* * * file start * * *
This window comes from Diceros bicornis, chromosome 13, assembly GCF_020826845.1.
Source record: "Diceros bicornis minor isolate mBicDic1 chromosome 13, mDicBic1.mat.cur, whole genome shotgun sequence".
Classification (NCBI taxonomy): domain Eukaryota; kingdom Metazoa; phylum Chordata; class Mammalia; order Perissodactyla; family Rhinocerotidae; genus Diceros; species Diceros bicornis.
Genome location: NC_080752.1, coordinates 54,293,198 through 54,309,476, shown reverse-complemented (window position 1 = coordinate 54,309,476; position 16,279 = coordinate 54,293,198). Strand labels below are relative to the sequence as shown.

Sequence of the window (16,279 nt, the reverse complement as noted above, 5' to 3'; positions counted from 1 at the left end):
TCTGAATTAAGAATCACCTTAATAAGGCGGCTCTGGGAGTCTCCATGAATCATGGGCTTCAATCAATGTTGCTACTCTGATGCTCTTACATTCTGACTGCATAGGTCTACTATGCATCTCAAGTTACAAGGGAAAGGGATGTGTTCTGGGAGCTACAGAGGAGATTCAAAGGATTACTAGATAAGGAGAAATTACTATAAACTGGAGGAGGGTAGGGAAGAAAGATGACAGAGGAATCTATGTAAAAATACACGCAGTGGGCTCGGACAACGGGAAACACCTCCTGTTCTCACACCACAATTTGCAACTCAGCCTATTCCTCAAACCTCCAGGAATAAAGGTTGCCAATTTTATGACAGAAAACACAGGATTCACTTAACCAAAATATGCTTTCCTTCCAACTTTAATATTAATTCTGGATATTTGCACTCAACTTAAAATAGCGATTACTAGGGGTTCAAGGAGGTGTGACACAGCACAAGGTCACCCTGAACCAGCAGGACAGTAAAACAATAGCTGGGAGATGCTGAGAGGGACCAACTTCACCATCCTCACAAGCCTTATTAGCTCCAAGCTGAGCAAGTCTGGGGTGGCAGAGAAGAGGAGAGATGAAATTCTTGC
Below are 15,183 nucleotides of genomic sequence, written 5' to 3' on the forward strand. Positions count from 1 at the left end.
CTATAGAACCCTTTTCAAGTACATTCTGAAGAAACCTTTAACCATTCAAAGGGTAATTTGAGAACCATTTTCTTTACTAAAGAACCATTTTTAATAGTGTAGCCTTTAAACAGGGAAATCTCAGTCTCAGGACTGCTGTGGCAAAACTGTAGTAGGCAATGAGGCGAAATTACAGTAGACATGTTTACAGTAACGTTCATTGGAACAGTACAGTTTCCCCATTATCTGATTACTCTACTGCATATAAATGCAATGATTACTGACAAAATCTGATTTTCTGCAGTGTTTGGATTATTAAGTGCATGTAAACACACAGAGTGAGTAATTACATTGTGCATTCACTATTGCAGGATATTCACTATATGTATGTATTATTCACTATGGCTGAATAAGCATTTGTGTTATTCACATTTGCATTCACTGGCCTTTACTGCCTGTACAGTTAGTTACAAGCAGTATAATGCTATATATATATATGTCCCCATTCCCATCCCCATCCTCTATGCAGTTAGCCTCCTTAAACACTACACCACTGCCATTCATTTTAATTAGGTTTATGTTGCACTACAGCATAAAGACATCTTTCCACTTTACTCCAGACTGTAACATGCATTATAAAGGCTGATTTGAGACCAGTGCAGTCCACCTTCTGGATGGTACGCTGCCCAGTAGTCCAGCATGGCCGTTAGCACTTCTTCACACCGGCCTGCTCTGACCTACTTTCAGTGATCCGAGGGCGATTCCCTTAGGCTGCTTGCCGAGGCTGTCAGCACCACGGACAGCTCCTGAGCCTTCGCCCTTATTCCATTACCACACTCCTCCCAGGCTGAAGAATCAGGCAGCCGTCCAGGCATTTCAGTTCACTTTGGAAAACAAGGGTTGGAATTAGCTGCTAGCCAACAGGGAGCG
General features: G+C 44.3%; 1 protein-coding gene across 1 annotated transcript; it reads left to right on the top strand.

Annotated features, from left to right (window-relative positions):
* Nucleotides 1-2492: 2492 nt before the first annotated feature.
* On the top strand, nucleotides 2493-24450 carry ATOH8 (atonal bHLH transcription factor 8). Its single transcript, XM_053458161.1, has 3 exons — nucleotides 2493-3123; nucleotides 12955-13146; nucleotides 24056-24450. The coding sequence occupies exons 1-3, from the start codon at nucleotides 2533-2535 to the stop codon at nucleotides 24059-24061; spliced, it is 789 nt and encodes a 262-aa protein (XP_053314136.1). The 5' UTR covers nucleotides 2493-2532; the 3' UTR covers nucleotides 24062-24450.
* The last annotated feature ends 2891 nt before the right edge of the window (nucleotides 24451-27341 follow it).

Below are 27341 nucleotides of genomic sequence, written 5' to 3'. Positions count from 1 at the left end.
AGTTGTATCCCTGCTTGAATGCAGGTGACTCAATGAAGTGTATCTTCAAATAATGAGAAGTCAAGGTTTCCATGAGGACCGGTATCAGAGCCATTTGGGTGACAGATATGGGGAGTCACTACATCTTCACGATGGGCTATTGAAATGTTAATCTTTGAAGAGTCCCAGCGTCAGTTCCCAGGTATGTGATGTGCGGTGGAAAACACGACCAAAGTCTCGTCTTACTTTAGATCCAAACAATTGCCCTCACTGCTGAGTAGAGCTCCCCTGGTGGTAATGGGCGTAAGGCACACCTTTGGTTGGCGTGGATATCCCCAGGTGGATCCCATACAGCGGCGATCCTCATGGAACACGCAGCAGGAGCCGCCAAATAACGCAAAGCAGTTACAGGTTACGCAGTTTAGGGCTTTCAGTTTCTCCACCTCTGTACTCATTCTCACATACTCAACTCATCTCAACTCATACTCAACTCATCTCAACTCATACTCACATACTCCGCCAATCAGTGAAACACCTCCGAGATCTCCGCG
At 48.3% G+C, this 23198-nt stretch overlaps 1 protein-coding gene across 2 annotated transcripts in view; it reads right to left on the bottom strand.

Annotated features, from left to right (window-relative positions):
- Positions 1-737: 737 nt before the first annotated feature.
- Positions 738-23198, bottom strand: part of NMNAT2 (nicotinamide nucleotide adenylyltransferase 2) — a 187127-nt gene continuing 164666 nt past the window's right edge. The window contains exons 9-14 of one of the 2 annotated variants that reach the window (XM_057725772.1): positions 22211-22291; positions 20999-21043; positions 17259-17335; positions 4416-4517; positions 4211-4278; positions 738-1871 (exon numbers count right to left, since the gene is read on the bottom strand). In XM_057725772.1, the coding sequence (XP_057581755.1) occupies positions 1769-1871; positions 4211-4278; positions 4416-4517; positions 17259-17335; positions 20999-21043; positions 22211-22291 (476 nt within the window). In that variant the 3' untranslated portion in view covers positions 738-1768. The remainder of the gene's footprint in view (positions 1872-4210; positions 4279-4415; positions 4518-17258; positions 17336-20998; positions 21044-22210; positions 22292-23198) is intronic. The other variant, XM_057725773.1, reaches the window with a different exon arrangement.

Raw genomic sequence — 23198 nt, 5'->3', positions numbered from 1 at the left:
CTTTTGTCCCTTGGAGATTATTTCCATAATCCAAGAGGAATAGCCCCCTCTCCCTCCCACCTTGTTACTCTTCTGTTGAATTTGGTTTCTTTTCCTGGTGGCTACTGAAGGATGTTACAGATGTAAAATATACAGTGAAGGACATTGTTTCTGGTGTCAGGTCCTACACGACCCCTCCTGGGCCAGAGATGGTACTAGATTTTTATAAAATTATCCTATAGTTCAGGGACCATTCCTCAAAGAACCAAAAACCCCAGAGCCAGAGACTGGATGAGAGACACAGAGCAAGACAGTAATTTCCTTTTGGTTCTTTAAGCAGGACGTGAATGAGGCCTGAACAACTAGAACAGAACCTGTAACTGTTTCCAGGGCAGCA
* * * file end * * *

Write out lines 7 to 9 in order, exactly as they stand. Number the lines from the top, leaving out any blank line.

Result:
Below are 15,183 nucleotides of genomic sequence, written 5' to 3' on the forward strand. Positions count from 1 at the left end.
CTATAGAACCCTTTTCAAGTACATTCTGAAGAAACCTTTAACCATTCAAAGGGTAATTTGAGAACCATTTTCTTTACTAAAGAACCATTTTTAATAGTGTAGCCTTTAAACAGGGAAATCTCAGTCTCAGGACTGCTGTGGCAAAACTGTAGTAGGCAATGAGGCGAAATTACAGTAGACATGTTTACAGTAACGTTCATTGGAACAGTACAGTTTCCCCATTATCTGATTACTCTACTGCATATAAATGCAATGATTACTGACAAAATCTGATTTTCTGCAGTGTTTGGATTATTAAGTGCATGTAAACACACAGAGTGAGTAATTACATTGTGCATTCACTATTGCAGGATATTCACTATATGTATGTATTATTCACTATGGCTGAATAAGCATTTGTGTTATTCACATTTGCATTCACTGGCCTTTACTGCCTGTACAGTTAGTTACAAGCAGTATAATGCTATATATATATATGTCCCCATTCCCATCCCCATCCTCTATGCAGTTAGCCTCCTTAAACACTACACCACTGCCATTCATTTTAATTAGGTTTATGTTGCACTACAGCATAAAGACATCTTTCCACTTTACTCCAGACTGTAACATGCATTATAAAGGCTGATTTGAGACCAGTGCAGTCCACCTTCTGGATGGTACGCTGCCCAGTAGTCCAGCATGGCCGTTAGCACTTCTTCACACCGGCCTGCTCTGACCTACTTTCAGTGATCCGAGGGCGATTCCCTTAGGCTGCTTGCCGAGGCTGTCAGCACCACGGACAGCTCCTGAGCCTTCGCCCTTATTCCATTACCACACTCCTCCCAGGCTGAAGAATCAGGCAGCCGTCCAGGCATTTCAGTTCACTTTGGAAAACAAGGGTTGGAATTAGCTGCTAGCCAACAGGGAGCG
General features: G+C 44.3%; 1 protein-coding gene across 1 annotated transcript; it reads left to right on the top strand.